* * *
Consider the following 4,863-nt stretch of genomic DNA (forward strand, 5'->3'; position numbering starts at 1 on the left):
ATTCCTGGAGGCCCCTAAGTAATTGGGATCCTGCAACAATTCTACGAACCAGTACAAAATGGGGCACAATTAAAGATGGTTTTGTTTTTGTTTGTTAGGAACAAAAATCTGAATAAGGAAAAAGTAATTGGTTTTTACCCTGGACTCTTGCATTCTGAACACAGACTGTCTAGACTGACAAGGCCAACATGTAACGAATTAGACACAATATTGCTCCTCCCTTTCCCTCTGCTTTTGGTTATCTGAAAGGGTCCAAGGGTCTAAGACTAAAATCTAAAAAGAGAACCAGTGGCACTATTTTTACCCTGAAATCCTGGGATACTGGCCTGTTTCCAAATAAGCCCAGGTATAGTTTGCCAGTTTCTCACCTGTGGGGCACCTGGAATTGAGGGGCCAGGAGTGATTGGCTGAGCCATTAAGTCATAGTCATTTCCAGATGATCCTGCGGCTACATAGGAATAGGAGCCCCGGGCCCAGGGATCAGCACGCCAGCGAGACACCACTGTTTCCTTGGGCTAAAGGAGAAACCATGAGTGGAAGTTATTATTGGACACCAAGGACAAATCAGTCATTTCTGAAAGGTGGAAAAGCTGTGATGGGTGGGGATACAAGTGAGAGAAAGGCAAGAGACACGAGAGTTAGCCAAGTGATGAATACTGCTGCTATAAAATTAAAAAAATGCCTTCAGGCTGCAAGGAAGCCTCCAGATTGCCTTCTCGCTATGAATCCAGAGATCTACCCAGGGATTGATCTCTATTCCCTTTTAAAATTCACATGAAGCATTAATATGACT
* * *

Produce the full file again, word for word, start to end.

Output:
Consider the following 4,863-nt stretch of genomic DNA (forward strand, 5'->3'; position numbering starts at 1 on the left):
ATTCCTGGAGGCCCCTAAGTAATTGGGATCCTGCAACAATTCTACGAACCAGTACAAAATGGGGCACAATTAAAGATGGTTTTGTTTTTGTTTGTTAGGAACAAAAATCTGAATAAGGAAAAAGTAATTGGTTTTTACCCTGGACTCTTGCATTCTGAACACAGACTGTCTAGACTGACAAGGCCAACATGTAACGAATTAGACACAATATTGCTCCTCCCTTTCCCTCTGCTTTTGGTTATCTGAAAGGGTCCAAGGGTCTAAGACTAAAATCTAAAAAGAGAACCAGTGGCACTATTTTTACCCTGAAATCCTGGGATACTGGCCTGTTTCCAAATAAGCCCAGGTATAGTTTGCCAGTTTCTCACCTGTGGGGCACCTGGAATTGAGGGGCCAGGAGTGATTGGCTGAGCCATTAAGTCATAGTCATTTCCAGATGATCCTGCGGCTACATAGGAATAGGAGCCCCGGGCCCAGGGATCAGCACGCCAGCGAGACACCACTGTTTCCTTGGGCTAAAGGAGAAACCATGAGTGGAAGTTATTATTGGACACCAAGGACAAATCAGTCATTTCTGAAAGGTGGAAAAGCTGTGATGGGTGGGGATACAAGTGAGAGAAAGGCAAGAGACACGAGAGTTAGCCAAGTGATGAATACTGCTGCTATAAAATTAAAAAAATGCCTTCAGGCTGCAAGGAAGCCTCCAGATTGCCTTCTCGCTATGAATCCAGAGATCTACCCAGGGATTGATCTCTATTCCCTTTTAAAATTCACATGAAGCATTAATATGACT